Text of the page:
Dreaming of a Light Christmas

Dreaming of a light Christmas

December is a difficult time for people when it comes to eating, so much of the food on offer is off limits. But you don’t have to avoid parties or forgo the festive feast, just make a few simple changes.

Try to keep saturated fats to a minimum and eat some slow-digesting carbohydrates with every meal. Those who are watching their weight or cholesterol levels need to cut back on all fats, but particularly saturated fat. Monitor your sugar intake as it can add many kilojoules (which can lead to weight gain), and choose foods that are high in fibre, such as fruits, vegetables and wholegrains.

In actual fact, catering for healthier eating options at Christmas and New Year can benefit the whole family. We’re fortunate in Australia as, unlike our counterparts in the northern hemisphere, an array of delectable summer fruits are at their best during the holiday season. Add crisp salads and succulent seafood, and you have all the necessary ingredients for a wide range of healthy (and tasty) meals. Following are some suggestions that will make this season’s eatings healthier for everyone.

Cut the crackling

The whole family will benefit from eating less saturated fat, which can clog arteries and raise blood cholesterol. Here are some simple tips to help you cut your intake of these “bad” fats:

  • Serve grilled, barbecued, steamed, poached or baked seafood. Providing it’s not fried, seafood is low in fat and contains valuable omega-3 fatty acids. Try prawns (which have virtually no saturated fat), stuffed squid, or whole barbecued or poached salmon or trout.
  • Choose lean meats whenever possible and cut off any visible fat. If you’re roasting pork, remove the rind and cut off the fat. Replace the rind to keep the meat moist during cooking.
  • When preparing poultry, lift the skin on the breast and remove the fatty pads. Tuck some herbs or a few lime or lemon leaves under the skin to add flavour.
  • Buy reduced-fat dairy products and save the cheese for a time when there aren’t as many fatty foods around.
  • Use vegetable oil for cooking rather than solid fats such as copha and lard. Extra virgin olive oil is the best choice of all — it has a strong flavour so you’ll use less, and a high anti-oxidant content. Macadamia and sesame oils also add a distinctive flavour and are rich in unsaturated fats. If you’re serving roast vegetables with the Christmas dinner, use an olive-oil spray instead of cooking them in the meat fat. Alter-natively, heat a baking pan until very hot. Add a teaspoon of oil, then toss the vegetables until they’re coated with a light film of oil.
  • Make all the food for Christmas dinner yourself so you can control the fat content. For example, make your own stuffing using a base of brown rice, barley or cracked wheat, rather than breadcrumbs. When baking pies and pastries, use filo and an olive-oil spray instead of shortcrust or puff pastry, which are high in fat.
  • If you need to nibble, nuts are a much healthier choice than potato chips.
  • When hosting a party, make your own dips using low-fat yoghurt. Serve them with sliced capsicum, carrot and celery sticks, raw asparagus and blanched broccoli florets rather than crackers.

Re-evaluate carbs

Carbohydrates have suffered an image problem in recent years, but much of the bad press has been generated by diet-book authors promoting a short-term fix. Your body needs carbohydrates — all you have to do is choose the healthy ones.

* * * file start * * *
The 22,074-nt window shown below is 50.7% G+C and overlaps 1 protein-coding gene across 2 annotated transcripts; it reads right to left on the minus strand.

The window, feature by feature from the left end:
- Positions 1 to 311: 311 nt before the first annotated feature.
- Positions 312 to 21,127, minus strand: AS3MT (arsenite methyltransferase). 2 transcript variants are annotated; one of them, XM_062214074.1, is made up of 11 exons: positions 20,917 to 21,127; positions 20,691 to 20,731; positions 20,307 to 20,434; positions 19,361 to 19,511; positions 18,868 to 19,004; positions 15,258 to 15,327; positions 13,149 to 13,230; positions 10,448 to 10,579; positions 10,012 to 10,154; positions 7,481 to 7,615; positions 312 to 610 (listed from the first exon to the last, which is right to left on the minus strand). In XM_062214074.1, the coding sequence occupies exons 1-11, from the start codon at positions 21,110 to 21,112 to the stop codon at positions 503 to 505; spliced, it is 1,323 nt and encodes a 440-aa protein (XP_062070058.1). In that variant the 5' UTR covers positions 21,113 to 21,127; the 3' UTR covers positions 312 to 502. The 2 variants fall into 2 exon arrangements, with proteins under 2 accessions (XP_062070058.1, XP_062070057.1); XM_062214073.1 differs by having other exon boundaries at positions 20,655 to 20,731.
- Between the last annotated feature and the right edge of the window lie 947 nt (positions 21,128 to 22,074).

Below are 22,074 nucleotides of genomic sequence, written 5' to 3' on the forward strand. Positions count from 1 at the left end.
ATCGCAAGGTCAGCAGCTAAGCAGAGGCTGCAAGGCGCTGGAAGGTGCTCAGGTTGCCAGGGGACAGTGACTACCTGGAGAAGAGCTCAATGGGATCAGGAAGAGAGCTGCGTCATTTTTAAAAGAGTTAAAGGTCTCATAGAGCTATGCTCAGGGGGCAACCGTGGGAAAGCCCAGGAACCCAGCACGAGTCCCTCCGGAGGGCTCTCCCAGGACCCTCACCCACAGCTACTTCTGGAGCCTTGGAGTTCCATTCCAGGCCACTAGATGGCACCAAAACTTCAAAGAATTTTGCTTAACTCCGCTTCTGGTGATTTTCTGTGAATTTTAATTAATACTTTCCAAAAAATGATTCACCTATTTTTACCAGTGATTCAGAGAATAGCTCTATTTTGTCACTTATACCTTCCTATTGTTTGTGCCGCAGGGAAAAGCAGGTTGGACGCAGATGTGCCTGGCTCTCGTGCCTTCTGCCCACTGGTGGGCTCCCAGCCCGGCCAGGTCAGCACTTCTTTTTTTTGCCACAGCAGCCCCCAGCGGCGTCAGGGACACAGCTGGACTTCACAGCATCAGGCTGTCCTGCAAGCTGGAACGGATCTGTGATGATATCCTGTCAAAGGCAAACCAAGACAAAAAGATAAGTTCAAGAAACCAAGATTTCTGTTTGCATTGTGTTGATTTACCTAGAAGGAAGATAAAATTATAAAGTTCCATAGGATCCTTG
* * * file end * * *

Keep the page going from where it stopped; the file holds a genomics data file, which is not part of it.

In the intestine, carbohydrates are broken down into simple sugars, such as glucose, which is then absorbed into the bloodstream. Insulin carries the glucose out of the blood and into the body’s cells to supply energy. In people with diabetes, insulin production varies, so it’s important not to flood the body with glucose. The trick is to choose carbohydrates that are digested slowly and don’t provoke a rapid rise in blood glucose. These include:

  • most fruits, including the stone fruits and berries that are in season now
  • wholegrain breads or sourdough (the real thing, rather than packaged bread with sourdough flavouring)
  • natural muesli or one of the high-fibre, bran-based cereals
  • rolled oats
  • barley
  • basmati or doongara rice
  • pasta
  • peas and all kinds of beans, including canned beans and bean mixes
  • sweet potatoes
  • waxy white potatoes such as desiree and kipfler (the kind that don’t mash well).

Dreaming of a “Light Christmas” 

Menu for 10: starter, main & dessert

Chilli & Lime Oysters with Tomato Sorbet

Chilli and lime oysters with tomato sorbet

Photography by Steve Brown

Starters for the Christmas feast are sorted with these magnificent chilli and lime oysters with tomato sorbet.

Preparation Time

25 minutes

Ingredients (serves 10)

  • 3 limes
  • 1 tbs fish sauce
  • 3 fresh coriander roots, washed, finely chopped
  • 1 1/2 tbs finely chopped fresh coriander
  • 1 1/2 tsp brown sugar
  • 1 fresh red birdseye chilli, halved, deseeded, finely chopped
  • 40 oysters
  • Tomato sorbet

  • 7 (about 800g) ripe egg tomatoes, quartered
  • 1/4 cup firmly packed coarsely chopped fresh coriander
  • 1 tbs brown sugar
  • 3 tsp fish sauce
  • 1 egg white

Method

  1. To make the tomato sorbet, place a shallow metal container in the freezer to chill while preparing the sorbet. Place the tomato in the bowl of a food processor and process until finely chopped. Strain tomato through a fine sieve into a large bowl, pressing with the back of a spoon to push the liquid through. Discard seeds and pulp. You will need 810ml (31/4 cups) of tomato juice to make the sorbet.